Director – Dario Piana
Cast – Mike Vogel, Jaime Murray, Christina Cole, Michael Feast, Charlie Anson, Michael Dixon, George Dillon, Marnix Van Den Broeke
Release Year – 2007
Reviewed by John of the Dead
The Horrorfest films we have been exposed to have mostly been mediocre at best, but this is one of the few films to stand out from the slew of mediocrity. The Deaths of Ian Stone gives us a unique plot that I really have not seen employed in the genre, and coupled with some very cool effects from horror FX maestro Stan Winston this flick comes out a positive watch.
Mike Vogel(The Texas Chainsaw Massacre remake, Cloverfield) stars as Ian Stone, an all-American male who is brutally killed each day by a group of violent pursuers. Each time he is killed he awakes in a different life, and things once again get awry for Ian when he remembers the events that occurred in his previous life. The cycle is ongoing, and the closer he gets to the truth behind what is going on, the more times he has to die to find it.
Don’t you just love it when you come across a horror film that gives you a story you rarely, if ever, see used? The Deaths of Ian Stone is not a magnificent piece, but right from the get-go we are thrown into a storyline that really is truly horrific in nature, especially when you put yourself in Ian Stone’s shoes.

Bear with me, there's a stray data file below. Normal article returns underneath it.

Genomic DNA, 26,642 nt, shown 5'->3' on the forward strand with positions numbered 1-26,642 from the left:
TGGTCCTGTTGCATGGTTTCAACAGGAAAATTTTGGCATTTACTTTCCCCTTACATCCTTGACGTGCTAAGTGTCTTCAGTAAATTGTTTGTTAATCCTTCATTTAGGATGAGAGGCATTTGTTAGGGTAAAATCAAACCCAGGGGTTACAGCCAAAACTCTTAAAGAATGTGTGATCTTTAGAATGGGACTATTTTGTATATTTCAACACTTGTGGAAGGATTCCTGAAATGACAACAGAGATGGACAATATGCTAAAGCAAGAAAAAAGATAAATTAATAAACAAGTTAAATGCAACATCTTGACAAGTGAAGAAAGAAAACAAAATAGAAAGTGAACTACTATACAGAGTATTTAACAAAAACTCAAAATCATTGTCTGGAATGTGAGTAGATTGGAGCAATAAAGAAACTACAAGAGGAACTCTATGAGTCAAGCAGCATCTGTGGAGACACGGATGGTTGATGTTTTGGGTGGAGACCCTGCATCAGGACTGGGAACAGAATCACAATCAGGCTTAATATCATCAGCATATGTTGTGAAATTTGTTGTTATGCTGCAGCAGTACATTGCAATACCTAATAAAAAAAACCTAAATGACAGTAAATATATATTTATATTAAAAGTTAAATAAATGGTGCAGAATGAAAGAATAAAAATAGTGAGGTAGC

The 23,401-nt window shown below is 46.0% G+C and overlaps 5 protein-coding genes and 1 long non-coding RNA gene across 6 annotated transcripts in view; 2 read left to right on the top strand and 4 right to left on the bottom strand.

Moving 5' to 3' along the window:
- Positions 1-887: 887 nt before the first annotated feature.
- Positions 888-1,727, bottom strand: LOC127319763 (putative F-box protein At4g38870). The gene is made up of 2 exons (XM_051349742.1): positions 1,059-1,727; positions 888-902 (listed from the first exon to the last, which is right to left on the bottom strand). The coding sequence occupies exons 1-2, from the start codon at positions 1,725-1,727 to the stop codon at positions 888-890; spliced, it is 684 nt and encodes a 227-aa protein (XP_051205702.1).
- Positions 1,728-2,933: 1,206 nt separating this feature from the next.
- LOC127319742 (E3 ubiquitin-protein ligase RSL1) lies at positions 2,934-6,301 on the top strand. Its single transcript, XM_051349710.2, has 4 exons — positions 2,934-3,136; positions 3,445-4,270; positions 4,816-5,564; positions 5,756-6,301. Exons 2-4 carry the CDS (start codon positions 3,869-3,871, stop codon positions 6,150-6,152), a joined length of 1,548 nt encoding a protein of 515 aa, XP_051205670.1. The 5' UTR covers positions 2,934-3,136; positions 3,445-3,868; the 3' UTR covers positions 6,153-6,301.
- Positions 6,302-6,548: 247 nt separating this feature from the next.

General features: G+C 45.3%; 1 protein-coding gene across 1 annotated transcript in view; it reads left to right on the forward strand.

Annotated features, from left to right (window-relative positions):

The idea of Ian being killed everyday for reasons unknown to him is an awesome conflict to watch, and I commend writer Brendan Hood(They) for delivering such a sweet premise. To make matters even cooler his deaths are not painless, and come at the hands of some maniacal beings with powers beyond our world. Because he is thrown into another life after every one of his deaths, this flick comes with many twists and turns and takes us to many unique settings because of that. At a runtime of 88 minutes, the pacing is fantastic, and comes much in part of this film’s ever-developing plot. The background information on what is going on to Ian was interesting and definitely made for a unique watch.
Direction-wise Dario Piana did a positive job with this one, giving us some very dark and moody atmosphere throughout the film. We get some awesome looking antagonists in the film that despite their heavy dose of CGI came off as pretty sweet in their killing methods, most likely thanks much to Stan Winston’s FX company. As I mentioned earlier, the pacing is great, but this film does tend to lose “it” towards the end of the second act. I blame this mostly on execution, namely regarding the usage and acting job of our lead antagonist Medea(Jaime Murray; Botched), which I did not find as a credible character at times thanks to how she was employed. Other than that, this flick comes off pretty solid in the end.
Overall, this is a cool watch and definitely one of the better Horrorfest films. We get a unique plot that I have never truly seen used in the genre, and positive direction gives us some sweet antagonists and genuine action.